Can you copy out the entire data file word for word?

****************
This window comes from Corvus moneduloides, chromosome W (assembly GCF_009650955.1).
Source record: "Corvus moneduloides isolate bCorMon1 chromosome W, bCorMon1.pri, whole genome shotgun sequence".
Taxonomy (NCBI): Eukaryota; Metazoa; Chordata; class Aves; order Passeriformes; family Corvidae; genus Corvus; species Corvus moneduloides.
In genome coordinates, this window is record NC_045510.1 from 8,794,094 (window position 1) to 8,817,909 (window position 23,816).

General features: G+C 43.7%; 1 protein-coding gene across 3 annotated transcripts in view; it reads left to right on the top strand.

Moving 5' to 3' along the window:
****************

This window comes from Corvus moneduloides, chromosome W (assembly GCF_009650955.1).
Source record: "Corvus moneduloides isolate bCorMon1 chromosome W, bCorMon1.pri, whole genome shotgun sequence".
Taxonomy (NCBI): Eukaryota; Metazoa; Chordata; class Aves; order Passeriformes; family Corvidae; genus Corvus; species Corvus moneduloides.
In genome coordinates, this window is record NC_045510.1 from 8,794,094 (window position 1) to 8,817,909 (window position 23,816).

General features: G+C 43.7%; 1 protein-coding gene across 3 annotated transcripts in view; it reads left to right on the top strand.

Moving 5' to 3' along the window: